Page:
Explication du système 3 couches

Explanation of the 3-layer system

Practising a sport outdoors exposes us to variations in temperature, which are particularly demanding in winter. We have to be able to cope with the cold, rain, wind and snow - and sometimes all at the same time! The 3-layer system will be your best ally in protecting you from the elements. By layering 3 layers, you can be sure of staying warm and dry:

- A first layer that breathes directly against the skin and wicks away perspiration.
- A second, comfortable, insulating layer to keep you warm.
- A third layer to protect you from the elements: waterproof and windproof.

Here are a few explanations to help you understand the principle of the 3-layer system.

The first layer: breathable to wick away perspiration

When choosing your first layer, opt for synthetic fabrics such as polypropylene, polyamide or polyester. If you prefer natural fabrics, you can opt for Merino wool with its unique properties: this wool offers excellent heat and moisture management while being durable and antibacterial, preventing unpleasant odours. Cotton, on the other hand, will store water, wick away perspiration poorly and therefore make you feel cold very quickly.

The second layer: insulation to keep you warm

The aim of the second layer is to retain the heat produced by your body while insulating it from the cold. For this layer, choose a warm fabric similar to technical fleece, with breathable properties and which dries quickly.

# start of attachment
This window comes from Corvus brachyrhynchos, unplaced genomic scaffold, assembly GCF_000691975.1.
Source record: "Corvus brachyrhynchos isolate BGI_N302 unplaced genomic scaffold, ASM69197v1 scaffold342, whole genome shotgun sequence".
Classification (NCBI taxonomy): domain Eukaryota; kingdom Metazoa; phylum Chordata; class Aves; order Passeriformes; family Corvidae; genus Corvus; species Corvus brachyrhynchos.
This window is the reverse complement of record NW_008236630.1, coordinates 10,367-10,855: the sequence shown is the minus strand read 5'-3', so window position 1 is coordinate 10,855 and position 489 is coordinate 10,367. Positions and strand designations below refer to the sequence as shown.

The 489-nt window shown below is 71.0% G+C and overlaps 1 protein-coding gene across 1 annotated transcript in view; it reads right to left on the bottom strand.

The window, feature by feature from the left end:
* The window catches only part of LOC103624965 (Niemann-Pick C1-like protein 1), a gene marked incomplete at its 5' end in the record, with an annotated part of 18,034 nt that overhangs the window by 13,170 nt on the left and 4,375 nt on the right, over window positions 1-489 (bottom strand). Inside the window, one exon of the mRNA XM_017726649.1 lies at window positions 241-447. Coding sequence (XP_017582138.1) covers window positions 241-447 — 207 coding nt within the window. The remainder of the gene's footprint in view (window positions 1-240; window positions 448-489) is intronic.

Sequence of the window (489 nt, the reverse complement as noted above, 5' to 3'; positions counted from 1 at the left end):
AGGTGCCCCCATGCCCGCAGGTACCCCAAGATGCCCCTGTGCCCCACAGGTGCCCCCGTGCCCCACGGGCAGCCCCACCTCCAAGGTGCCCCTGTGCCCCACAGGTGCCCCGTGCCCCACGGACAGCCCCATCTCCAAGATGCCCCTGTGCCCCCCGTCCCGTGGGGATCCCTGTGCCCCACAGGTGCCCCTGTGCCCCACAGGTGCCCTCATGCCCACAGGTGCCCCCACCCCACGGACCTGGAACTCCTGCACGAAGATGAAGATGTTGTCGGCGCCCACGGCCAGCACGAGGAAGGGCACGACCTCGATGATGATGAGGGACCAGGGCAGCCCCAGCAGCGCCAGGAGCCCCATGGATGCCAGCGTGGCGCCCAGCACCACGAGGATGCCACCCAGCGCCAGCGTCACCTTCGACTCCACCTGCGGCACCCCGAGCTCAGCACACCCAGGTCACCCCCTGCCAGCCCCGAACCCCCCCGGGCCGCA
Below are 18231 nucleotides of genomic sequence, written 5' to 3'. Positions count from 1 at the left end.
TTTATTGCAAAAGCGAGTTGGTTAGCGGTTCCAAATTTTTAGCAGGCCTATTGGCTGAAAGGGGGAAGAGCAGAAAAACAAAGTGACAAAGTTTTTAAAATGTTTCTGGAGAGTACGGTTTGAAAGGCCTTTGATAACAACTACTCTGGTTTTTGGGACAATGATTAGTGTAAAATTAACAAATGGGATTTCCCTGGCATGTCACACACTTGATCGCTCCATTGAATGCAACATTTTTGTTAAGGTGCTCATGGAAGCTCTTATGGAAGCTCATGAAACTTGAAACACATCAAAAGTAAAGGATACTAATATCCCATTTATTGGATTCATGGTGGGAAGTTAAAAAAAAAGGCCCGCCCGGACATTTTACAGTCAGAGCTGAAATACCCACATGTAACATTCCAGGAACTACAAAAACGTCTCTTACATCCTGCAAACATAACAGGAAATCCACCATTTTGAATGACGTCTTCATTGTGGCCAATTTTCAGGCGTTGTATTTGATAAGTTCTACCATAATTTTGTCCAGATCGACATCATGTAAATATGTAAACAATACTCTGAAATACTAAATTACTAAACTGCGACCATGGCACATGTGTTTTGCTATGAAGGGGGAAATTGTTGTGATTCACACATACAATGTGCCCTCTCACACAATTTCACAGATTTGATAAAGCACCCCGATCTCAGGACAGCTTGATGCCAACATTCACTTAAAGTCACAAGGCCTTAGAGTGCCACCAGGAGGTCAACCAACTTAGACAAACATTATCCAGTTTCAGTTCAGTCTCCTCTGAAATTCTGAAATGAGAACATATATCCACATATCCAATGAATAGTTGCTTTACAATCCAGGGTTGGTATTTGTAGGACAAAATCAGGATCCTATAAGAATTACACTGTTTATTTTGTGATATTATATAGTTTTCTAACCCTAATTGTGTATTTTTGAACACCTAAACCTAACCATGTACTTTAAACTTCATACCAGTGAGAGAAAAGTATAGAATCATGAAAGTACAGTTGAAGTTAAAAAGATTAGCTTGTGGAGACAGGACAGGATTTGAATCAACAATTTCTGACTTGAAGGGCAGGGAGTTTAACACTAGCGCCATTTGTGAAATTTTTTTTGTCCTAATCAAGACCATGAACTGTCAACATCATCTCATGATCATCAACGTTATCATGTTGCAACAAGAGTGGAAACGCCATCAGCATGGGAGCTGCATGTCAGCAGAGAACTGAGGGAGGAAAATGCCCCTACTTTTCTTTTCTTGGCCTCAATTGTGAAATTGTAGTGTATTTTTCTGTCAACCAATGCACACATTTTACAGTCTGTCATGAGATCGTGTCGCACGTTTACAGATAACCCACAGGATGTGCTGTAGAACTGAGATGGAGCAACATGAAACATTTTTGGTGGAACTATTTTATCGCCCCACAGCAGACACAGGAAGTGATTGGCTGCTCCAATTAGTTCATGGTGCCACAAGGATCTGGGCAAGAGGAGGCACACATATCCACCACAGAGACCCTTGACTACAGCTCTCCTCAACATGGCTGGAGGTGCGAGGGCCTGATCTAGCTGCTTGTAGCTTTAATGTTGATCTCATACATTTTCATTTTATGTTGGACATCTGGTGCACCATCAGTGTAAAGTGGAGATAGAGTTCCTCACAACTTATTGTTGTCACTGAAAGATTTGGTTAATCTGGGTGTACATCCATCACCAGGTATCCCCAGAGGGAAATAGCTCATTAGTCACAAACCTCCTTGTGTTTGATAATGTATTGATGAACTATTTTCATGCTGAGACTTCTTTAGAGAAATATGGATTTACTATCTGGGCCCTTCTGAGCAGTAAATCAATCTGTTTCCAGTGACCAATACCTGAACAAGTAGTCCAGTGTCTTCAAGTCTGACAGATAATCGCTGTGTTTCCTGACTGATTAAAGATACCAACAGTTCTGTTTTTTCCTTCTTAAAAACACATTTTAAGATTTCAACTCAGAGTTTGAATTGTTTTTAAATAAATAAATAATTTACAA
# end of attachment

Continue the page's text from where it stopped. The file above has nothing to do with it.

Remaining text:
If you get too hot during exercise, it's usually this layer that should be removed first. If you wear a second layer that's too insulating, you'll get too hot and sweat a lot. When soaked, your second layer will lose its insulating power and all the accumulated moisture will make you feel colder.

The third layer: protective against the elements

The third layer should act as a barrier against the elements: cold, damp, wind, rain or snow. We recommend a waterproof, breathable jacket with a membrane.

Adapting the 3-layer system

The 3-layer system is a principle that needs to be clearly understood so that it can be adapted to suit different situations. For example, if it's raining but not cold, it's a good idea to remove the second layer. On the other hand, if it's very cold and very sunny, it would be more appropriate to remove the 3rd layer.

Experience and testing will teach you to choose the right equipment for the temperatures outside. Don't listen to other people, only you can know what's right for you!